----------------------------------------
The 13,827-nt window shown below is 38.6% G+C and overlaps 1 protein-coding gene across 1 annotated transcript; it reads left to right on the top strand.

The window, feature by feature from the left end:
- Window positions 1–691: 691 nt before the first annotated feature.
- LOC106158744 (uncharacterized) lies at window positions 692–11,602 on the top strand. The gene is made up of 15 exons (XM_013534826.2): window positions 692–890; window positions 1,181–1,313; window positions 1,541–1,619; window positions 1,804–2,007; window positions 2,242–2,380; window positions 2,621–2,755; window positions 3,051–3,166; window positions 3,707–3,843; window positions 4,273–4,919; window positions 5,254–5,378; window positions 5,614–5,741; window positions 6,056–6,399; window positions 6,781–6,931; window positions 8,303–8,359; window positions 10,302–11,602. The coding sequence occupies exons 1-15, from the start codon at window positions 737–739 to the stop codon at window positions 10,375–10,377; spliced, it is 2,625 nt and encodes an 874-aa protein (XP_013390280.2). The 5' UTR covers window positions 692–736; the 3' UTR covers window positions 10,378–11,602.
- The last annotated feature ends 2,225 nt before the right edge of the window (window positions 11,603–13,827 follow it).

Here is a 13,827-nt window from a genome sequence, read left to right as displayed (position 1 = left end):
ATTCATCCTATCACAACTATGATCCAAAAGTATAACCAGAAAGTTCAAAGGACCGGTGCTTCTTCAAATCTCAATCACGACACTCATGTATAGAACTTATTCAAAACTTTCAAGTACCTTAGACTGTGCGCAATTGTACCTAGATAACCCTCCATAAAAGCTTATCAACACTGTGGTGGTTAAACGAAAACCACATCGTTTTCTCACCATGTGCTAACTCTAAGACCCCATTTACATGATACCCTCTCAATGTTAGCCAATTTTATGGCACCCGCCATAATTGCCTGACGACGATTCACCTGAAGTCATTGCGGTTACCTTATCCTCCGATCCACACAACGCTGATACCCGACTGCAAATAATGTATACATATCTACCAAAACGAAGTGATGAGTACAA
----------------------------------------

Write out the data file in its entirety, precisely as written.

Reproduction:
The 13,827-nt window shown below is 38.6% G+C and overlaps 1 protein-coding gene across 1 annotated transcript; it reads left to right on the top strand.

The window, feature by feature from the left end:
- Window positions 1–691: 691 nt before the first annotated feature.
- LOC106158744 (uncharacterized) lies at window positions 692–11,602 on the top strand. The gene is made up of 15 exons (XM_013534826.2): window positions 692–890; window positions 1,181–1,313; window positions 1,541–1,619; window positions 1,804–2,007; window positions 2,242–2,380; window positions 2,621–2,755; window positions 3,051–3,166; window positions 3,707–3,843; window positions 4,273–4,919; window positions 5,254–5,378; window positions 5,614–5,741; window positions 6,056–6,399; window positions 6,781–6,931; window positions 8,303–8,359; window positions 10,302–11,602. The coding sequence occupies exons 1-15, from the start codon at window positions 737–739 to the stop codon at window positions 10,375–10,377; spliced, it is 2,625 nt and encodes an 874-aa protein (XP_013390280.2). The 5' UTR covers window positions 692–736; the 3' UTR covers window positions 10,378–11,602.
- The last annotated feature ends 2,225 nt before the right edge of the window (window positions 11,603–13,827 follow it).

Here is a 13,827-nt window from a genome sequence, read left to right as displayed (position 1 = left end):
ATTCATCCTATCACAACTATGATCCAAAAGTATAACCAGAAAGTTCAAAGGACCGGTGCTTCTTCAAATCTCAATCACGACACTCATGTATAGAACTTATTCAAAACTTTCAAGTACCTTAGACTGTGCGCAATTGTACCTAGATAACCCTCCATAAAAGCTTATCAACACTGTGGTGGTTAAACGAAAACCACATCGTTTTCTCACCATGTGCTAACTCTAAGACCCCATTTACATGATACCCTCTCAATGTTAGCCAATTTTATGGCACCCGCCATAATTGCCTGACGACGATTCACCTGAAGTCATTGCGGTTACCTTATCCTCCGATCCACACAACGCTGATACCCGACTGCAAATAATGTATACATATCTACCAAAACGAAGTGATGAGTACAA